Rust package guidelines

This document covers standards and guidelines on writing PKGBUILDs for software written in Rust.

Arch package guidelines

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Package naming

When packaging Rust projects, the package name should almost always be the same as the name of the generated binary. Note that it does not make any sense to package library crates, so only crates with bins will be packaged. For ones that generate more than one binary, the upstream crate name is usually appropriate. In any event the package name should be entirely lowercase.


Most Rust projects may be built from tarballs, source archives (e.g. source links on GitHub releases), or any other published source. Alternatively many projects are published on which provides a stable download URL scheme for use with cargo. If desired, the PKGBUILD#source can use the following template:



While some Rust projects have external dependencies, most just use Rust ecosystem libraries that are statically embedded in the final binary. As such most projects will not need to specify many, if any, depends, only makedepends. The vast majority of Rust projects are designed to be built using the cargo dependency manager, which both orchestrates the download of libraries to satisfy build time dependencies as well as makes all the necessary calls to rustc, the actual Rust compiler. Currently both cargo and rustc are provided by the rust package, but there are also alternative ways of getting both of these together or separately including the rustup package. As such, the tool most PKGBUILDs are going to call is cargo and you should depend directly on it.


If a project requires the use of a nightly version of the Rust tool chain, use:



The rust dependency manager cargo is able to download all the libraries required to build a project ahead of time. Running this fetch in the prepare() stage enables the later build() and other stages to be run entirely offline.

prepare() {
    cargo fetch --locked --target "$CARCH-unknown-linux-gnu"


  • --locked tells cargo to strictly adhere to the versions specified in the Cargo.lock file and prevent it from updating dependencies. This is important for reproducible builds.
  • --target "$CARCH-unknown-linux-gnu" tells cargo to only fetch dependencies needed for the specific target platform being built, thus reducing downloads (see PKGBUILD#arch and Rust platform support).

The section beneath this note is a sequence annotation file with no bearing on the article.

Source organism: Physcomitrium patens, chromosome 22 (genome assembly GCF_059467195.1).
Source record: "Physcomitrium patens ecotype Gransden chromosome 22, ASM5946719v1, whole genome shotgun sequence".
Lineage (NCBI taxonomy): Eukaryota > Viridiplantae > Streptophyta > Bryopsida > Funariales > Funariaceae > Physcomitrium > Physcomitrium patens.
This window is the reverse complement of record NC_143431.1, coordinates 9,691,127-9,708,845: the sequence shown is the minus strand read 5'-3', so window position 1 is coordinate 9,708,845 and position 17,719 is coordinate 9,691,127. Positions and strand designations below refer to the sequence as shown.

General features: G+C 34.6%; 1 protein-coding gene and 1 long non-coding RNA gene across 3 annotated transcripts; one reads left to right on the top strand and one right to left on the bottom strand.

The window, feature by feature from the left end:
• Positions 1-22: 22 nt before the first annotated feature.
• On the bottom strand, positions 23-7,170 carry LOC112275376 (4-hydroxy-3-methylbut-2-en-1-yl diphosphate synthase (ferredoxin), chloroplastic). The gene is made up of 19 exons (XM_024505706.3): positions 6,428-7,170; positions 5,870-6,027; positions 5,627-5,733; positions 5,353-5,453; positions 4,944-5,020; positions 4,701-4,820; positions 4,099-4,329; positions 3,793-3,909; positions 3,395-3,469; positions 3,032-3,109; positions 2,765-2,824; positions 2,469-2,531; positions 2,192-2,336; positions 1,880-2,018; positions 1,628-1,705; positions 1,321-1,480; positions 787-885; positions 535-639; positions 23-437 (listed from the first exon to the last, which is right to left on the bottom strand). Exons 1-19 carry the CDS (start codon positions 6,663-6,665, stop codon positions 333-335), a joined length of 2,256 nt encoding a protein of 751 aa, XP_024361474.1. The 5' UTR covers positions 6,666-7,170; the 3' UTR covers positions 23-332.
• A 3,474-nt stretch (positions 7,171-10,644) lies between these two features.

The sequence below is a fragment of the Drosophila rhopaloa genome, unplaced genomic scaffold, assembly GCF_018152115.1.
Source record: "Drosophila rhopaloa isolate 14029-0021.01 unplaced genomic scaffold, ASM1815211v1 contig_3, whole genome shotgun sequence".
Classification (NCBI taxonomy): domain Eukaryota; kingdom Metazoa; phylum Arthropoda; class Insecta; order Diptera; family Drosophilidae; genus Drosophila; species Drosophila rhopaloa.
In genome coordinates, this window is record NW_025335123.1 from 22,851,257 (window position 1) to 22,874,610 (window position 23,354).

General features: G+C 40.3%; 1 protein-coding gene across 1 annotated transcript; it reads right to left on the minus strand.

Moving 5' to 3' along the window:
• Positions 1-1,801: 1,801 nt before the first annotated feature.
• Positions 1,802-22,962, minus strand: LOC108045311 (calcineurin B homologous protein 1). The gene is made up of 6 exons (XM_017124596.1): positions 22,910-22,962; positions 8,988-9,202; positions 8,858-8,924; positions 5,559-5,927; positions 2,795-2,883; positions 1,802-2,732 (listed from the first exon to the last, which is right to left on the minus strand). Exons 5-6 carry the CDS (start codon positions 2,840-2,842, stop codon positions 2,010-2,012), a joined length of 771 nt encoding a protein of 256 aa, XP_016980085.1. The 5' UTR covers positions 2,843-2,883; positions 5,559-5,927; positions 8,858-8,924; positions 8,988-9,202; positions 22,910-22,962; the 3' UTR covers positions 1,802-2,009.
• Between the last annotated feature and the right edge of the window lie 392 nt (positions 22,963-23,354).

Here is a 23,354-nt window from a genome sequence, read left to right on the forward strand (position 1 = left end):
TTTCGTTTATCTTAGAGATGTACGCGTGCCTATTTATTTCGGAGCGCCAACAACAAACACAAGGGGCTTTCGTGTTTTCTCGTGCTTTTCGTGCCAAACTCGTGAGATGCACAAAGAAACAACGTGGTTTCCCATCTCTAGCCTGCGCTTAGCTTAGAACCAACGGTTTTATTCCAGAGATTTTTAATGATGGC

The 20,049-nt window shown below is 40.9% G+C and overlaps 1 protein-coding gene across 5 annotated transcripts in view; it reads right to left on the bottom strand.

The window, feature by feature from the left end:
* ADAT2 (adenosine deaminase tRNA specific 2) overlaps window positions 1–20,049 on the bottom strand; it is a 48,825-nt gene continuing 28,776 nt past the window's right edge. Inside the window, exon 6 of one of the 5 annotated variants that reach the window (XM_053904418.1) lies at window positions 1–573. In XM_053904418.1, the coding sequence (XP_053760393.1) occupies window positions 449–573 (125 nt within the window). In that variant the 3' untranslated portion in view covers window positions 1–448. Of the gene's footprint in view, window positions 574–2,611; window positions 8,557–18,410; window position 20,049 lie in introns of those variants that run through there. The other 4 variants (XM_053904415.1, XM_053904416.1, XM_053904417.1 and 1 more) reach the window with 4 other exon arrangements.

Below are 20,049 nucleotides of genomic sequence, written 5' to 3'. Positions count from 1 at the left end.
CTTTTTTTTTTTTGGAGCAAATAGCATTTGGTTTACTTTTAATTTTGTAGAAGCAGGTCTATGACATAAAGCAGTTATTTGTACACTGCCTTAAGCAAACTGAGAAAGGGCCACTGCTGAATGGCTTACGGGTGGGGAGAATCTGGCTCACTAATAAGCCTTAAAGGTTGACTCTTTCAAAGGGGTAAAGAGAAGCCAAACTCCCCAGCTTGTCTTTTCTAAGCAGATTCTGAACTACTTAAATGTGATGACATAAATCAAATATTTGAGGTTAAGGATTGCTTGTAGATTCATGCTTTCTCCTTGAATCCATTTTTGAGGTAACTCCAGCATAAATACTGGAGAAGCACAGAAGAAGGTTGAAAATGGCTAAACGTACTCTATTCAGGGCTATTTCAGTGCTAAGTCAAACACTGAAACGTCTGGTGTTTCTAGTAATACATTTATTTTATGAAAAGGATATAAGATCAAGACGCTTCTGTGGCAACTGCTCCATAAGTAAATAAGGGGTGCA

Building a Rust package.

build() {
    export RUSTUP_TOOLCHAIN=stable
    export CARGO_TARGET_DIR=target
    cargo build --frozen --release --all-features


  • tells cargo to compile a release build (the default is a debug build)
  • tells cargo to stay offline and only use the versions specified in the Cargo.lock file and as cached by the fetch run in the prepare() stage. This is functionally equivalent to , which may also be used. This is important for reproducible builds.
  • --all-features tells cargo to compile with all features of the package enabled. Alternatively, use if you want enable only selected features.
  • RUSTUP_TOOLCHAIN=stable makes sure the default tool chain is set to stable in the event users have changed their default. Of course this should be set to nightly in the event that's what the upstream project requires. This avoids a common side effect of user preferences when not building in a chroot. Also note this is not required if the upstream project has a file or file in their sources that serves this purpose.
  • tells cargo to place the output in target relative to the current directory. This avoids a common side effect of user preferences when not building in a chroot.


Most Rust projects provide a simple way to run the test suite.

check() {
    export RUSTUP_TOOLCHAIN=stable
    cargo test --frozen --all-features

Avoid using the flag when running tests, otherwise the binary will be recompiled using the bench profile, replacing the one produced by build(). Alternatively, keep the flag and use a different value for CARGO_TARGET_DIR; however keep in mind that release mode also enables compiler optimizations and disables some features like integer overflow checks and macro, so in theory you could end up catching less problems. Both approaches will compile the dependencies again, slightly increasing total build time.


Rust builds binaries in and can simply be installed to .

package() {
    install -Dm0755 -t "$pkgdir/usr/bin/" "target/release/$pkgname"

If a package has more than one executable in you can use find command:

package() {
    find target/release \
        -maxdepth 1 \
        -executable \
        -type f \
        -exec install -Dm0755 -t "$pkgdir/usr/bin/" {} +

Notes about using cargo install

Some packages should install more files such as a man page or other assets. In the event that such a package does not have any other way to install these, one can use cargo install. In this case build() is unnecessary because cargo install forces rebuilding even if the package already has been built by using . The prepare() stage can still be used to fetch sources ahead of time:

package() {
    cd "$pkgname-$pkgver"
    export RUSTUP_TOOLCHAIN=stable 
    cargo install --no-track --frozen --all-features --root "$pkgdir/usr/" --path .

The argument should always be used, otherwise cargo install will create unwanted files such as or .

Example packages

Click Package Actions > Source Files in the package page to see its example PKGBUILD.

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